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Chapter 42
He cures Curses


The King, who was listening to the thrilling narrative of the gratitude of Krishna towards His Guru, suddenly opened his eyes, and seeing the Sage before him, he said, "Ah, the Leelas of Krishna! His wonder-filled acts exceed each other in miracle and mystery. God is prepared to assume any burden, in order to correct and improve the World; by this means, He proclaims His genuine Majesty and Might. But, the dark smoke of Maya settles hard on the eye of Man and renders him incapable of recognizing Divinity. Therefore, he misses the inner significance of these "Leelas."

Suka understood the working of the King's mind. He replied, "King! The confusing influence of Maya is the consequence of the accumulated activities in previous lives. One can escape Maya through good consequence; one succumbs to it if the consequence is deleterious. If good activity has marked previous lives, any sinful tendency will be overwhelmed by virtuous tendencies in this life and one will have faith in Divinity; one will attach himself to the Divine and spend his life, on the basis of the Divine.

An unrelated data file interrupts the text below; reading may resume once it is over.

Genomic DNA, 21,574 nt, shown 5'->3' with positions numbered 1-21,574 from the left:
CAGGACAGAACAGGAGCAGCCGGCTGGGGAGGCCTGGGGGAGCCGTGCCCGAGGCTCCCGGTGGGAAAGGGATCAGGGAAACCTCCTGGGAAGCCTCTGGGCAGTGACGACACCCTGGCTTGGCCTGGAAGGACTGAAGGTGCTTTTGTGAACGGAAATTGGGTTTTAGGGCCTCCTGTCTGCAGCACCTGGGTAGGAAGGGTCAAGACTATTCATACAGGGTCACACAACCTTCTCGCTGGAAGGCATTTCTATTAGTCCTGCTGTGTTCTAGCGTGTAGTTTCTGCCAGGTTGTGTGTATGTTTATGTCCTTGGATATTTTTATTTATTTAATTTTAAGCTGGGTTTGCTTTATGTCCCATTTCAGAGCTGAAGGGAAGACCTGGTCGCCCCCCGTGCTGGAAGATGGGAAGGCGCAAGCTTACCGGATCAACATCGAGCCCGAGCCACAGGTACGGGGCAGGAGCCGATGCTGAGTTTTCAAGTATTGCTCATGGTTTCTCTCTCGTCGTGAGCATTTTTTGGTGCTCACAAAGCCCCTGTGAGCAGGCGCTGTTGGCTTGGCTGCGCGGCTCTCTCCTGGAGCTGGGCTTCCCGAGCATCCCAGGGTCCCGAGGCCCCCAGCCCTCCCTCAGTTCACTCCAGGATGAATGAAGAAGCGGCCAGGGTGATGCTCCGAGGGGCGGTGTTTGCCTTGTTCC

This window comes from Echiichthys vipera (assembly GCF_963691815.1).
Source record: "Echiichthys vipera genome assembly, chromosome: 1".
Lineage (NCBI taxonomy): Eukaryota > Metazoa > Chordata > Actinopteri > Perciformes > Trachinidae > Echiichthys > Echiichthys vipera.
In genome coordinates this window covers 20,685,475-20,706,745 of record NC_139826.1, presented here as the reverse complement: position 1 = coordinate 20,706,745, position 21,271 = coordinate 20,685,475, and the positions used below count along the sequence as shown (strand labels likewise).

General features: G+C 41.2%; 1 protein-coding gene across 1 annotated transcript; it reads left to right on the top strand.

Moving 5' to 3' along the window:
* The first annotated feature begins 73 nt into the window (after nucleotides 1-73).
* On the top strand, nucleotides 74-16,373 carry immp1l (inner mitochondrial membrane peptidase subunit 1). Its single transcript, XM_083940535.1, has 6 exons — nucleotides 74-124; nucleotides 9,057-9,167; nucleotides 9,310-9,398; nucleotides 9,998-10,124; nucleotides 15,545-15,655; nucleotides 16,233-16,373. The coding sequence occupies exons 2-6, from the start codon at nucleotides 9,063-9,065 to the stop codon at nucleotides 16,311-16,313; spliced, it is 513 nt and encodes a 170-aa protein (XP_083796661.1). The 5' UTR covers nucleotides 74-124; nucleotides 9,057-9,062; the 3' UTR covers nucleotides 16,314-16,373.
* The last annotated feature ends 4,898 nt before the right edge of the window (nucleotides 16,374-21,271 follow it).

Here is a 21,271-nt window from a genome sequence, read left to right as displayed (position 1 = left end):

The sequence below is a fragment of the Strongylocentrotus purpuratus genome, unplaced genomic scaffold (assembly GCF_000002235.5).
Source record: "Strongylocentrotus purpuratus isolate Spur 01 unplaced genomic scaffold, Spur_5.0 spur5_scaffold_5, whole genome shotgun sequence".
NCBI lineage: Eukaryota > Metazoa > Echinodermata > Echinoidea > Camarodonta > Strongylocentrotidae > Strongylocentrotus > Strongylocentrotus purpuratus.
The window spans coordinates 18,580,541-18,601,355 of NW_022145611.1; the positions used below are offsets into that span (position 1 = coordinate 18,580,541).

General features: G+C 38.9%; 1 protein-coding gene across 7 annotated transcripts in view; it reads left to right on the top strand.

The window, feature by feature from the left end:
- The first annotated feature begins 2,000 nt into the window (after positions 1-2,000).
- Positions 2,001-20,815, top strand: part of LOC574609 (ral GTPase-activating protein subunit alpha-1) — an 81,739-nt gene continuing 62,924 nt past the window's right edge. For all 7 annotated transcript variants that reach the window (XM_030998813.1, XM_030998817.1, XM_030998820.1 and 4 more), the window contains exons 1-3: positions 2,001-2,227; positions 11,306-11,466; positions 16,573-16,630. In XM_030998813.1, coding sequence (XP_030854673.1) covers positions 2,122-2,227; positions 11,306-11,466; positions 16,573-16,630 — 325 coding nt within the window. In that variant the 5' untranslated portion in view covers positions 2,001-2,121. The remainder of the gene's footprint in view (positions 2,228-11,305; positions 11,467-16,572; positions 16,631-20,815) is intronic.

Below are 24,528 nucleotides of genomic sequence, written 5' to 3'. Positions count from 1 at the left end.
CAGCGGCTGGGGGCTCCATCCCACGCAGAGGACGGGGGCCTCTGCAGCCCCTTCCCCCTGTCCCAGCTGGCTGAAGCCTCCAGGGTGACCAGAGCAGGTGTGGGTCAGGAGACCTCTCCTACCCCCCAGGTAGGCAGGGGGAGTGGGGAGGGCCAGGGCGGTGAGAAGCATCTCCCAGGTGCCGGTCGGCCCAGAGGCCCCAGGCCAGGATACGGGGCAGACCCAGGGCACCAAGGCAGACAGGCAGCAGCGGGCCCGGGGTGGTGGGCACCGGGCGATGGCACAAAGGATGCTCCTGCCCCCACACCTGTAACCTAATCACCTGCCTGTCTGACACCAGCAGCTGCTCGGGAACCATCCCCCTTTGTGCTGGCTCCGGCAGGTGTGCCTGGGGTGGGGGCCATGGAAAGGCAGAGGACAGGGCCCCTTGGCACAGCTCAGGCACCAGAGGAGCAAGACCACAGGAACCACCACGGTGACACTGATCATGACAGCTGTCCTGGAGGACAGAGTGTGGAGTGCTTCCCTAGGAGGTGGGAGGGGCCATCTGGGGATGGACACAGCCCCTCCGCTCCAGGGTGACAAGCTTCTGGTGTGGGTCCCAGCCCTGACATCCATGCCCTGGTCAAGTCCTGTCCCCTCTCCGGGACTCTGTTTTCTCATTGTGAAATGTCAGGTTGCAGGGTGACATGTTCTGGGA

On the other hand, those who have committed horrible crimes in past lives have the dreadful darkened vision, which prevents one from seeing the Divine. Such a one never reminds himself of God and His handiwork, never yearns for his own 'good' and the good of others; he sees things in false perspective; he revels in wickedness, and engages in vicious acts. Faith in God is the harvest of the seeds planted in previous lives. It cannot be grown and harvested, on the spur of the moment."

Hearing these words, the King grew anxious to know more about the Punya (merit acquired by means of good activity), and Papa (demerit acquired by means of evil activity) and their impact on the lives of men; so, he prayed the Sage Suka to tell him one more incident from the career of Krishna, which deals with a curse and its cure, illustrating the principle of destiny.